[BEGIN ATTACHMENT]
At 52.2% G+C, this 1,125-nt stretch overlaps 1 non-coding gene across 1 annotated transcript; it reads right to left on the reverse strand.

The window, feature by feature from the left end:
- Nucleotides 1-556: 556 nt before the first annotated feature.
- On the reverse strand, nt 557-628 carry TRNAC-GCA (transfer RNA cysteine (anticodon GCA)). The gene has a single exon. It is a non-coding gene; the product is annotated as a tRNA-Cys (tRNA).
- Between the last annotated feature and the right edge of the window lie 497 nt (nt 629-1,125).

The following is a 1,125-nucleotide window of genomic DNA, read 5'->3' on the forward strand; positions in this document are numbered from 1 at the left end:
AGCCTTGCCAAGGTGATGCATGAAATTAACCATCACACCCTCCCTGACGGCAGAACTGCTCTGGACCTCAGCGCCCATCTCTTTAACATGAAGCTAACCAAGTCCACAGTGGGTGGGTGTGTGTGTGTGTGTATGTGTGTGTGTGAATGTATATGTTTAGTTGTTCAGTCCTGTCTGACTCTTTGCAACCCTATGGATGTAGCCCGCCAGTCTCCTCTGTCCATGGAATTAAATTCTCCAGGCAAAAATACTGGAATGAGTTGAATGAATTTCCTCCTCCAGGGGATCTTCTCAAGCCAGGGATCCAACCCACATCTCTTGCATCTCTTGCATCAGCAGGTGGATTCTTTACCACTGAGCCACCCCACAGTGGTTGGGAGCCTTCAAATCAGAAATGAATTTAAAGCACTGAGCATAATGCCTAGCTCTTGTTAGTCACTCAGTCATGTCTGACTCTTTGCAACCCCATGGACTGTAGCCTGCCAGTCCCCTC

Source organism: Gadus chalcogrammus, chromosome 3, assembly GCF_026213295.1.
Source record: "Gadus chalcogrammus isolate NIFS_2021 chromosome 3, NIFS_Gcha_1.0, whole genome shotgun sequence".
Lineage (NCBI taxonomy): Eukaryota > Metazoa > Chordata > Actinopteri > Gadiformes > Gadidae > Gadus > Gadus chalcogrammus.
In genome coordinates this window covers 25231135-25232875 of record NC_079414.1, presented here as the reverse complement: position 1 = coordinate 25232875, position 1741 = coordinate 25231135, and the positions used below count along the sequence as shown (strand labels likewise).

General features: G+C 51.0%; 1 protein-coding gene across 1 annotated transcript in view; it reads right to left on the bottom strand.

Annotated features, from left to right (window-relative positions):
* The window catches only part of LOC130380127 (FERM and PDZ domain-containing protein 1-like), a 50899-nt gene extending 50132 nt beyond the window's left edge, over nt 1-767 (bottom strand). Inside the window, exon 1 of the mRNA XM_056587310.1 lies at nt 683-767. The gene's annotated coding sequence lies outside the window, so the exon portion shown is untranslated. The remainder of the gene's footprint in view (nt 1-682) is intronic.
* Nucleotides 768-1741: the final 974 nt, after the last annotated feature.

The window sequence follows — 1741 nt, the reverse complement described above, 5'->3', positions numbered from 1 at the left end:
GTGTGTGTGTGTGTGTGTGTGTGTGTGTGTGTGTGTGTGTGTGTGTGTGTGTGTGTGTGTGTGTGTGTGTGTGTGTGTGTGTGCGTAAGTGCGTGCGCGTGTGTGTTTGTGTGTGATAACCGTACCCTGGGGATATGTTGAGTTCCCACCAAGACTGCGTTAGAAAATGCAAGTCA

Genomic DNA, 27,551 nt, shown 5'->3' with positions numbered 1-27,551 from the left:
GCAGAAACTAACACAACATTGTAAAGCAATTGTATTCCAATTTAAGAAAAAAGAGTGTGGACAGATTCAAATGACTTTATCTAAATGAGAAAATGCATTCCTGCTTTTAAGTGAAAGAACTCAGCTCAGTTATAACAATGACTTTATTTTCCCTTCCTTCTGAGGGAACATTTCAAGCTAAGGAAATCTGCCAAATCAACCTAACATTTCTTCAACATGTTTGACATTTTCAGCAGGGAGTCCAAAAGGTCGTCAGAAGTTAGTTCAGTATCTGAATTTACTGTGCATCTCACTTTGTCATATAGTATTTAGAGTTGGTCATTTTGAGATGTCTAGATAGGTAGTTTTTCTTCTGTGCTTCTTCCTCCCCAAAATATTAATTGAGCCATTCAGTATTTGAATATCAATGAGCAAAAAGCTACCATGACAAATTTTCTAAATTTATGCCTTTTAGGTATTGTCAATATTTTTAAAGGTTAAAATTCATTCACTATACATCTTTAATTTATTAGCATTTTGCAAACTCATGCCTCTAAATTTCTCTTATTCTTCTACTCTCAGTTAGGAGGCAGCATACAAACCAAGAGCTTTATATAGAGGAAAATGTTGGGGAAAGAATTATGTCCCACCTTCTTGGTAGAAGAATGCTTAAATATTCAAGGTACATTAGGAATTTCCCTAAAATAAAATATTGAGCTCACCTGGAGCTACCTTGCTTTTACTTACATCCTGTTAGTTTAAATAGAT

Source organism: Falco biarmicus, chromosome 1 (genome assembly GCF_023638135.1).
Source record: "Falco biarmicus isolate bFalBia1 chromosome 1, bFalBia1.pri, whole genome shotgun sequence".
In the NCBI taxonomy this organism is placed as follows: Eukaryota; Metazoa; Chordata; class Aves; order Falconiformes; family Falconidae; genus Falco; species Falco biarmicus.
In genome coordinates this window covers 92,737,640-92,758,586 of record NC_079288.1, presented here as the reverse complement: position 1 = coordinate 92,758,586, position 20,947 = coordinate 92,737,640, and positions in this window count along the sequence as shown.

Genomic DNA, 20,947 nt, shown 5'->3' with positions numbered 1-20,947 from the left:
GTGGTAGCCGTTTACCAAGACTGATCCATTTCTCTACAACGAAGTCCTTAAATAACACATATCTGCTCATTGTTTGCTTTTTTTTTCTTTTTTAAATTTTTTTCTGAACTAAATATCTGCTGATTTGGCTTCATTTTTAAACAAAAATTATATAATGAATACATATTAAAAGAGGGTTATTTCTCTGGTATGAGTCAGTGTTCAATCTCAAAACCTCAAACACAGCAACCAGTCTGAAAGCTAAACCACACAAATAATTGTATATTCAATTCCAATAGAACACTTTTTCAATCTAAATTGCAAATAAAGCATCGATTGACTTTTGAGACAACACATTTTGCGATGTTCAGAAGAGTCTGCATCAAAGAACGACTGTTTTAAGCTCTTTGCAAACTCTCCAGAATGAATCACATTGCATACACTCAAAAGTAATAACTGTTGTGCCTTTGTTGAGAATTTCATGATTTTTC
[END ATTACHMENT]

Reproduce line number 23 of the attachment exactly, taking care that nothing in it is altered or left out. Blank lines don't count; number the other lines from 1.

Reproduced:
In genome coordinates this window covers 92,737,640-92,758,586 of record NC_079288.1, presented here as the reverse complement: position 1 = coordinate 92,758,586, position 20,947 = coordinate 92,737,640, and positions in this window count along the sequence as shown.